As an option to mitigate the increasing level of greenhouse gas emission, a number of Carbon Capture and Storage (CCS) testing and pilot projects have been brought up all over the world. In general, there are three types of CO2 storage formations, such as deep saline aquifers, depleted oil and gas reservoirs, and un-mineable coal seams. This study is focused on the deep saline aquifer which has the largest potential for CO2 storage. There are a lot of uncertainties associated with this type of storage, such as storage capacity, geomechanical properties, and sealing behaviour of the caprock. Pressure (and temperature) changes during CO2 injection and storage can have significant impact on the stress and strain field and may cause relevant geomechanical problems. This paper shows a case study of a synthetic saline aquifer storage site, where a 15-year injection at a rate of 15 MT/year was simulated. Sealing performance and leakage risk were evaluated. A number of sensitivity studies were conducted to analyse the impacts of different rock properties on CO2 leakage potentials. Coupled flow simulation and geomechanical modeling was performed to monitor stress-strain evolutions and to predict failure potentials in response to pressure changes during CO2 injection and storage. The findings show that CO2 leakage is most sensitive to caprock permeability. Other factors such as reservoir properties, boundary conditions, and perforation intervals also have certain degree of influence on the leakage. During the 15-year injection, there is no significant risk of potential failure; however, this may happen in local area due to formation heterogeneity.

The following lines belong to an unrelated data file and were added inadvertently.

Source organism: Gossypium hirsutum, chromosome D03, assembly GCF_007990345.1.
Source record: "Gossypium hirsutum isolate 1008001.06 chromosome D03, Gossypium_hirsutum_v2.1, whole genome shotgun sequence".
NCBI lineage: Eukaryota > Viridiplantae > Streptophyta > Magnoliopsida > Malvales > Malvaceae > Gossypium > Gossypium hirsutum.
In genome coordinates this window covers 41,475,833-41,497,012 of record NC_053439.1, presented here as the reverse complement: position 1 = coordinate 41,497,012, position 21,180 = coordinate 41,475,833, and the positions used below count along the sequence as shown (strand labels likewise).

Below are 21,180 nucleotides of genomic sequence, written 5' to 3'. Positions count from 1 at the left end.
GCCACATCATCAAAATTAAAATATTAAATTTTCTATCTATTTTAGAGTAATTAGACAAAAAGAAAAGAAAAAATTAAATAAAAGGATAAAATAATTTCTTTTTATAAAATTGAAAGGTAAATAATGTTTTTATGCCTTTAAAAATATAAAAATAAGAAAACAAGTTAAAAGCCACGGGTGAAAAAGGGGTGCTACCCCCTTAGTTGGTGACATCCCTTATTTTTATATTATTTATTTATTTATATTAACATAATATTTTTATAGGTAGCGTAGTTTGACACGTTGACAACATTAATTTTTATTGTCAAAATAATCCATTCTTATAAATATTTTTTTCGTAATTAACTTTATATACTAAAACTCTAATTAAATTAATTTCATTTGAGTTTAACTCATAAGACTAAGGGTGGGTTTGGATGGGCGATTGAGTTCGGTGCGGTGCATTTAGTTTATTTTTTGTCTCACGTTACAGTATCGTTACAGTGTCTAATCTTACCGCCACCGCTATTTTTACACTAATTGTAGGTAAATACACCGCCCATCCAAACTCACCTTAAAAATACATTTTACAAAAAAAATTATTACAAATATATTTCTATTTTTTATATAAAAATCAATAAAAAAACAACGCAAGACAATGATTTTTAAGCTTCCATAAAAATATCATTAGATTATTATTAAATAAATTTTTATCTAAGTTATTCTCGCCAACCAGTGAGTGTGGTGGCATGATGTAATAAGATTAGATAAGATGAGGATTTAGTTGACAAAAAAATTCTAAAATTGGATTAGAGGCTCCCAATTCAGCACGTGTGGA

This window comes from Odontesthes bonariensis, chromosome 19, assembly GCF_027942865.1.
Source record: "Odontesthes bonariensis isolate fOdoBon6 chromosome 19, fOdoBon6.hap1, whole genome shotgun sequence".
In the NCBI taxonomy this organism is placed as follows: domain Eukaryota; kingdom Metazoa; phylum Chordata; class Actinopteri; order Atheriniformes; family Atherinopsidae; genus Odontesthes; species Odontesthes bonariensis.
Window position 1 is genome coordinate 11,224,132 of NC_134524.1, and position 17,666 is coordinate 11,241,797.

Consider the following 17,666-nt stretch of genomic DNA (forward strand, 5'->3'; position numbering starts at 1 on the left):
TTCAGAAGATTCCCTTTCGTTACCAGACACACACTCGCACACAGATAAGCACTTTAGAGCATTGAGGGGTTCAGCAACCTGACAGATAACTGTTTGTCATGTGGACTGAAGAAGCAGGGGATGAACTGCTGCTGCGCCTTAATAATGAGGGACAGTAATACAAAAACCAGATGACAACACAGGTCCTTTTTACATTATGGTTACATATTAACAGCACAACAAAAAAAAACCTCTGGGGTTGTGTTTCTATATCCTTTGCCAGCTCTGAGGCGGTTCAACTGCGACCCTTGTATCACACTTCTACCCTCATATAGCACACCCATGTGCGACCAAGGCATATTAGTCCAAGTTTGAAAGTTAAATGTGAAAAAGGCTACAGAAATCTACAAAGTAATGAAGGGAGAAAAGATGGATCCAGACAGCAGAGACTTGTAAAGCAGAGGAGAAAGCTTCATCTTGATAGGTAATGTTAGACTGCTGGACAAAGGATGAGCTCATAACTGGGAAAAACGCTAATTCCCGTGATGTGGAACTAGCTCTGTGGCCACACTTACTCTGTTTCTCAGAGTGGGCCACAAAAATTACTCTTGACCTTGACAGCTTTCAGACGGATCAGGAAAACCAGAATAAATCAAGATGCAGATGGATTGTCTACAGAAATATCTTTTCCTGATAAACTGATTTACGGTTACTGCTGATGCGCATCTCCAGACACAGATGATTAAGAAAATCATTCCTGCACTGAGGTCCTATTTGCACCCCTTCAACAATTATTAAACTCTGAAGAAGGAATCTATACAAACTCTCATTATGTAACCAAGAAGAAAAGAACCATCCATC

Coupled Flow Simulation and Geomechanical Modeling on CO2 Storage in a Saline Aquifer, Earth Sciences.
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